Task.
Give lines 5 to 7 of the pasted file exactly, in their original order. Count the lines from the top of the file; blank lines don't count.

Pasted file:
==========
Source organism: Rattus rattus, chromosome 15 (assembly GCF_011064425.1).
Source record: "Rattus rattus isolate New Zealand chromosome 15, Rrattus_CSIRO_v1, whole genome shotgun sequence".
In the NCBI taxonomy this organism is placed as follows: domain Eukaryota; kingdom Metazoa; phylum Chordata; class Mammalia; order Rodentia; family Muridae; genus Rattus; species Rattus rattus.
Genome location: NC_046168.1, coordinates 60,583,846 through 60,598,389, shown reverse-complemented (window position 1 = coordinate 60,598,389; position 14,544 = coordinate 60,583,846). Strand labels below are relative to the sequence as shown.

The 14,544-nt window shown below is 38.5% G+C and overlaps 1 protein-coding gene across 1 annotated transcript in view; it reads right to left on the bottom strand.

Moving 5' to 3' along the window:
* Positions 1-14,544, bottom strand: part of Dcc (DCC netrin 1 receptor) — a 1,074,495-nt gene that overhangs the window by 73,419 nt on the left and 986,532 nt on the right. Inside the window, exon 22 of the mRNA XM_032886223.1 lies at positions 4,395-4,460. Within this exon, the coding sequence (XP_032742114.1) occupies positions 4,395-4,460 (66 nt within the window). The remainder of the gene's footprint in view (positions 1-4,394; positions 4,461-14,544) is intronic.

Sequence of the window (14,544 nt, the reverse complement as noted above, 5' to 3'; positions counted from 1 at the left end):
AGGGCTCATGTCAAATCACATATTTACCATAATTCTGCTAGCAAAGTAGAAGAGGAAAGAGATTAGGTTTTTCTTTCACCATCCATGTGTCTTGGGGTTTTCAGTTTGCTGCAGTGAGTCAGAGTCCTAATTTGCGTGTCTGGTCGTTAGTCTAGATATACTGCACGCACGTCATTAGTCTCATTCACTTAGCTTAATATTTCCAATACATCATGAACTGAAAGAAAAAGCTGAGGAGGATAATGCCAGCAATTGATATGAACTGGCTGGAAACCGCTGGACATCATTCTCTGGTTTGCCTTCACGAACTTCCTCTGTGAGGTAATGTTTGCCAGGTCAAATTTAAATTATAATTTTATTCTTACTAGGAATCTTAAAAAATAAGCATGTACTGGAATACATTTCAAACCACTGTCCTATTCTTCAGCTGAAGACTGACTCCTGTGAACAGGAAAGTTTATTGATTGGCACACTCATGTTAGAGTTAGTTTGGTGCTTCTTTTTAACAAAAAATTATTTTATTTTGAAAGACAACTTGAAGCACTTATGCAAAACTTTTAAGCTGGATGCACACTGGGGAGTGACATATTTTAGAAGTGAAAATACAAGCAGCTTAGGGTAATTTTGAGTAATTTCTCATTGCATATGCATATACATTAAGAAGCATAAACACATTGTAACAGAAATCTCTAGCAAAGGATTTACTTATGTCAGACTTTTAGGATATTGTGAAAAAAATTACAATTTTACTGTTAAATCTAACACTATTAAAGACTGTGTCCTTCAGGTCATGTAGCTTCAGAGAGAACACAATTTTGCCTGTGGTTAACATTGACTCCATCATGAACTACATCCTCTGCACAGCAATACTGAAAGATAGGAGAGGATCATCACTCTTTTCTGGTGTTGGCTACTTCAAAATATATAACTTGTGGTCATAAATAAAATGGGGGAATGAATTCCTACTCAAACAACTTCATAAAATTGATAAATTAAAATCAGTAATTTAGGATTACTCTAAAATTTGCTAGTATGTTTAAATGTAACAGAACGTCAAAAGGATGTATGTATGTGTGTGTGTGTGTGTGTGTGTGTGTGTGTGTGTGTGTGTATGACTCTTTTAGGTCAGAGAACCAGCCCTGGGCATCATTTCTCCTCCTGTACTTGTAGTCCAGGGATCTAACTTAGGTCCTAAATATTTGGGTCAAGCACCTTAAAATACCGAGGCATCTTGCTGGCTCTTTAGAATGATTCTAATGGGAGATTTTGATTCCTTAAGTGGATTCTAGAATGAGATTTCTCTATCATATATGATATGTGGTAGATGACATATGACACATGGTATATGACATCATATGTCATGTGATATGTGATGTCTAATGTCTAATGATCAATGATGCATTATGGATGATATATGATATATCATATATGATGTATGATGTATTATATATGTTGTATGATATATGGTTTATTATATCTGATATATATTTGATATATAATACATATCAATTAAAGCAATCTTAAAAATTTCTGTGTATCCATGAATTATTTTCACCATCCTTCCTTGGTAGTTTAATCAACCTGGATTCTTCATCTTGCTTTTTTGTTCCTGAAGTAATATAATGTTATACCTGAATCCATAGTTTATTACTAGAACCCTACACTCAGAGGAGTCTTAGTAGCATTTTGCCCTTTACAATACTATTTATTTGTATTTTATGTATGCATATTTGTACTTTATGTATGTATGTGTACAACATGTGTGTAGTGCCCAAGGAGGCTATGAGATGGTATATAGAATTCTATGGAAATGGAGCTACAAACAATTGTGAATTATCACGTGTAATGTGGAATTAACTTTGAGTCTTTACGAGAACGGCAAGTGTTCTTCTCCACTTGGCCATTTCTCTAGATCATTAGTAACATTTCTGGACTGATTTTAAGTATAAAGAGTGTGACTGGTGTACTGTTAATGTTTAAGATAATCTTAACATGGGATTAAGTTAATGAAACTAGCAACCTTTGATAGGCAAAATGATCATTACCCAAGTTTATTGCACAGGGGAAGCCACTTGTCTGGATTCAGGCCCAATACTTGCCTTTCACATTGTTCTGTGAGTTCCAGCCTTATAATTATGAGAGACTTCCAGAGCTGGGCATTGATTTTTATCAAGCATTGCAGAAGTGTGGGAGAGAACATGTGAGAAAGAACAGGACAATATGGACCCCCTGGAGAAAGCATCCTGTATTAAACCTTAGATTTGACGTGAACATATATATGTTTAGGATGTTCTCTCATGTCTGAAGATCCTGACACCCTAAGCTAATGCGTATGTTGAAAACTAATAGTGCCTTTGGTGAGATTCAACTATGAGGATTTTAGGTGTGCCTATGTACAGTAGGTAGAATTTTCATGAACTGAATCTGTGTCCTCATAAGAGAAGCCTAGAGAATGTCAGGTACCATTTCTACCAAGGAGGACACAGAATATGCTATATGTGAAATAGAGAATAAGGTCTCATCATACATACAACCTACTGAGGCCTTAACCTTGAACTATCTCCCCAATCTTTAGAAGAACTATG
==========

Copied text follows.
The 14,544-nt window shown below is 38.5% G+C and overlaps 1 protein-coding gene across 1 annotated transcript in view; it reads right to left on the bottom strand.

Moving 5' to 3' along the window:
* Positions 1-14,544, bottom strand: part of Dcc (DCC netrin 1 receptor) — a 1,074,495-nt gene that overhangs the window by 73,419 nt on the left and 986,532 nt on the right. Inside the window, exon 22 of the mRNA XM_032886223.1 lies at positions 4,395-4,460. Within this exon, the coding sequence (XP_032742114.1) occupies positions 4,395-4,460 (66 nt within the window). The remainder of the gene's footprint in view (positions 1-4,394; positions 4,461-14,544) is intronic.